Low-graphic news index |
Thursday, July 26, 2012 - Page updated at 10:30 p.m.
Now, Mariners' life without Ichiro really begins
By Jerry Brewer
Seattle Times staff columnist
Ichiro tipped his helmet one final time and bowed in every direction at Safeco Field. Several seconds later, the heavy applause of 36,071 ended. Three-and-a-half hours later, the game ended. And two days after the shocking trade announcement, the touching yet awkward part of this transition ended, too.
Now, life without Ichiro really begins.
He won't be in right field, not even for the opposing team. The next time you see him, it'll be on television in some seemingly distant place. The Mariners' three-game series with the New York Yankees, the team that traded for the aging star, amounted to a long and strange goodbye, but it was appropriate considering what Ichiro meant to this area for nearly 12 seasons. This was a cathartic time, including having to watch him get three hits as a foe and help the Yankees exploit the inferior home team.
Though he showed his classic composure through it all, Ichiro admitted Wednesday that his heart was doing jumping jacks, too.
"I didn't really show it, but inside I was going through some emotional times," he said through a translator after going 1 for 5 in the Yankees' 5-2 comeback victory. "It was very special the last few days."
He had transitioned to a new team, but not a new city. The Mariners were embracing a fresh start, too, but they couldn't help looking over and seeing No. 51 wearing No. 31 and looking like a useful role player instead of a worn-down face of the franchise.
This was one of those breakups in which the couple was determined to remain friends and even went separately to the same party. But as the night went on, everyone realized that distance will make things so much easier.
At last, the public display is over.
The Mariners can return to developing their young players, with the added goal of figuring out whether they have a right fielder to replace Ichiro.
"We're moving forward," Mariners manager Eric Wedge said. "I think it's another step now that these guys are leaving town. The focus is on these young kids playing baseball — and getting better."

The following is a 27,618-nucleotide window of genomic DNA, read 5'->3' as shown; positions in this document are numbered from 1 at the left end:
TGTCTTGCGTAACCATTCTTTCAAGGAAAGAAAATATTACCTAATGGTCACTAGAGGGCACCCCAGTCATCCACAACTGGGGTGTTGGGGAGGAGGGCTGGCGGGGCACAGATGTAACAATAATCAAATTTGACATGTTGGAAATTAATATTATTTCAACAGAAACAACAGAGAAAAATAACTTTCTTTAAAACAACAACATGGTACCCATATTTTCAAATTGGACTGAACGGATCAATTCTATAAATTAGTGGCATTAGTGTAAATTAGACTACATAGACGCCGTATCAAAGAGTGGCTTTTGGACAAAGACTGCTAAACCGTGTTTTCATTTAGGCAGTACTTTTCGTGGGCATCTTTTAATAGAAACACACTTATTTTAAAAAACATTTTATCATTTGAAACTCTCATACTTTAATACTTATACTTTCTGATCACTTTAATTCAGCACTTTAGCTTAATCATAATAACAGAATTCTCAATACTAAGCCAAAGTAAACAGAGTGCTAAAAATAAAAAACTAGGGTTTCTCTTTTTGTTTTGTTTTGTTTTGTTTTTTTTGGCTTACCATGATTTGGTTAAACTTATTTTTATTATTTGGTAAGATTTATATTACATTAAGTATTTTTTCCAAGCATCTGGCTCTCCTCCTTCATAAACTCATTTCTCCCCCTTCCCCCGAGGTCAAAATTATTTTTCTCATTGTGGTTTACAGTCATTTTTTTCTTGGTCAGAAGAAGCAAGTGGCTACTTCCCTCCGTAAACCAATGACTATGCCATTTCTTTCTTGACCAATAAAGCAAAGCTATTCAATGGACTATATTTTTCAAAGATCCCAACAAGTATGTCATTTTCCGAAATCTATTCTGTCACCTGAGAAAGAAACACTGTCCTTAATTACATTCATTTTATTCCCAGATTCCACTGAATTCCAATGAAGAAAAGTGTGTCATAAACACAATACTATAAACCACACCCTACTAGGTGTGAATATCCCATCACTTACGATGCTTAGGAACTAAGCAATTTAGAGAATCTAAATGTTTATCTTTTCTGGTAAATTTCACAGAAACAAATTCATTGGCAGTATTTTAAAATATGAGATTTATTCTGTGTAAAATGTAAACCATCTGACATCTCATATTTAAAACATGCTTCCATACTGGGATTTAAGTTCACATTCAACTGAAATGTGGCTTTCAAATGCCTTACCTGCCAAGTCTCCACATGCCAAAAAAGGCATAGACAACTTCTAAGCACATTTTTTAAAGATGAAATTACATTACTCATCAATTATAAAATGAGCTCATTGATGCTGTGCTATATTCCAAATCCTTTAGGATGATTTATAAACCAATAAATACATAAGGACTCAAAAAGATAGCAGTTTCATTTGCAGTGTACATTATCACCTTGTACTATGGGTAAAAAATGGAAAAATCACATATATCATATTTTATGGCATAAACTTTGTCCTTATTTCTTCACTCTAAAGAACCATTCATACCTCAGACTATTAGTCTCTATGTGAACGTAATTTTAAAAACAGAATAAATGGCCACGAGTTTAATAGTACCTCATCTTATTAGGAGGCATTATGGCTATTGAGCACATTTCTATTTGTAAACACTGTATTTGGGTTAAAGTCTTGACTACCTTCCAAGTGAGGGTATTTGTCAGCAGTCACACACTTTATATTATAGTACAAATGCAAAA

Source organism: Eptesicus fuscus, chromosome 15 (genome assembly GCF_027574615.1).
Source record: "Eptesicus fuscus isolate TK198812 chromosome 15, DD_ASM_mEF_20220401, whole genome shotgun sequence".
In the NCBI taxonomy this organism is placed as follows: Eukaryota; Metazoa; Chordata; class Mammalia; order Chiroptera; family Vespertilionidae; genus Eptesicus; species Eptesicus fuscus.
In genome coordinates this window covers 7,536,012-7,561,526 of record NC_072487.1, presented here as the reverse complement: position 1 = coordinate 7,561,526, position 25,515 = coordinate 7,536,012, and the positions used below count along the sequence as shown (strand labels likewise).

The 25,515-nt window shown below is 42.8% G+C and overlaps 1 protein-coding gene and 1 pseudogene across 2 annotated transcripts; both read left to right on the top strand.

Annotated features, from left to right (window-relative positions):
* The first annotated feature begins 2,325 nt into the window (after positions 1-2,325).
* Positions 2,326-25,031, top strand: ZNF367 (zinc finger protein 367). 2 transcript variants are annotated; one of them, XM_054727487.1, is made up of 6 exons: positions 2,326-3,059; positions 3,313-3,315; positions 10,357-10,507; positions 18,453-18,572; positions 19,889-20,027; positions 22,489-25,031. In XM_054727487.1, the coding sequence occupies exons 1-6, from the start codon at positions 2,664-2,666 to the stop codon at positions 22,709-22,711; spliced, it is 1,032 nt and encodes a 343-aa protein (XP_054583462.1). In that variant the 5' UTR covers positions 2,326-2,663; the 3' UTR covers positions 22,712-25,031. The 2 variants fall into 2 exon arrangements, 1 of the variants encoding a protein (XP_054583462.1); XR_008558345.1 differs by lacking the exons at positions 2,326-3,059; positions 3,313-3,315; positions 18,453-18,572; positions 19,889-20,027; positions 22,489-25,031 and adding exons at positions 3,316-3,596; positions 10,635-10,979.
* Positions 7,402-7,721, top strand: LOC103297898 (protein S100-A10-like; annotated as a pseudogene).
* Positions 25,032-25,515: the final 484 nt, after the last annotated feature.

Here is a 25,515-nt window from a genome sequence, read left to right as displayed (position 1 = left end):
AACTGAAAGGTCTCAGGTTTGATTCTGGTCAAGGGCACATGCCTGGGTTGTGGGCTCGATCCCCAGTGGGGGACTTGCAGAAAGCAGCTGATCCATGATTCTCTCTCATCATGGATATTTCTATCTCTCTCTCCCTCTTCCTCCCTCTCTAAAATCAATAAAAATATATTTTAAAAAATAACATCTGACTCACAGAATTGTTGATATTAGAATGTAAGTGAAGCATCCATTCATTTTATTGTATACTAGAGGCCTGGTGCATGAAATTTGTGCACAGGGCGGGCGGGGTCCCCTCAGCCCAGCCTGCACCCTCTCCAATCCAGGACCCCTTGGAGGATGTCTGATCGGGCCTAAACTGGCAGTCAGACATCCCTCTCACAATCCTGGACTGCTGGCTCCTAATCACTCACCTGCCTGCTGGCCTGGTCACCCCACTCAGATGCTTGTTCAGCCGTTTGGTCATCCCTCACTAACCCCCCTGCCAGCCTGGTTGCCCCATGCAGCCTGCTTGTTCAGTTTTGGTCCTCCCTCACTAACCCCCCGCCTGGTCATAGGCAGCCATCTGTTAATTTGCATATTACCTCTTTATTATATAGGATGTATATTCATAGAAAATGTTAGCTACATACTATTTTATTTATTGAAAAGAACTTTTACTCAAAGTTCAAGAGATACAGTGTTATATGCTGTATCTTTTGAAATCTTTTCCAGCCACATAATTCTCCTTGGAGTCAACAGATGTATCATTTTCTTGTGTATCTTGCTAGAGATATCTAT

And Ichiro can commence trying to produce for a winner. He sought this opportunity in requesting a trade. This is the best chance he has had to win a World Series since his rookie season in 2001. Depending on how he plays down the stretch, this also might be his last chance.
"Obviously, I need to get more comfortable," said Ichiro, who was 3 for 12 in his first series as a Yankee. "Every day, it's going to get there."
This new version of normalcy will be a weird thing for the rest of the season. But it's not any odder than watching a team amid a youth movement hanging onto a 38-year-old star who won't be around when (if?) the Mariners build a contending team.
The best thing you can say about the Mariners right now is that the purging is almost over. There are two painful aspects of any rebuilding job like this: going young and waiting for results; and clearing the roster of veterans who don't fit the movement.
The Ichiro trade, though difficult for many to take, is a huge step toward finishing the latter. The Mariners still have 34-year-old, .181-hitting Chone Figgins, who has another year left on his four-year, $36 million contract. And 34-year-old catcher Miguel Olivo is hitting .198, but with Jesus Montero and John Jaso producing, he has no clear role, either. Shortstop Brendan Ryan is hitting .188, and though he won't be a starter on a good Mariners team, he's a little younger (30) and plays Gold Glove-caliber defense. Those three are the only veterans left who need replacements. Soon, the Mariners will truly be all-in with the kids.
It's a good thing because the goodbyes have gotten tiring, and even more so, the veteran scapegoats have taken too much abuse. It has taken general manager Jack Zduriencik since 2009 to clean up past mistakes and fix some of his own, but a clean slate is now within sight.
Meanwhile, Ichiro is free to win. Too bad he couldn't do it here, while he was still in his prime. But Ichiro remains proud and physically fit, and he performs well on a big stage. Like it or not, you'll be hearing plenty about him from afar. He's not done yet. He made that point clear as he exited his longtime baseball home.
Asked if it dawned on him that this could be his final game at Safeco Field, Ichiro gave a quick response.
"This year," he shot back.
He's not retiring at season's end. And as long as the Mariners don't re-sign him this offseason, there's nothing wrong with that.
This breakup may be cordial, but it has to be permanent.
Jerry Brewer: 206-464-2277 or firstname.lastname@example.org.
On Twitter @JerryBrewer
Copyright © The Seattle Times Company
Low-graphic news index
Graphic-enabled home page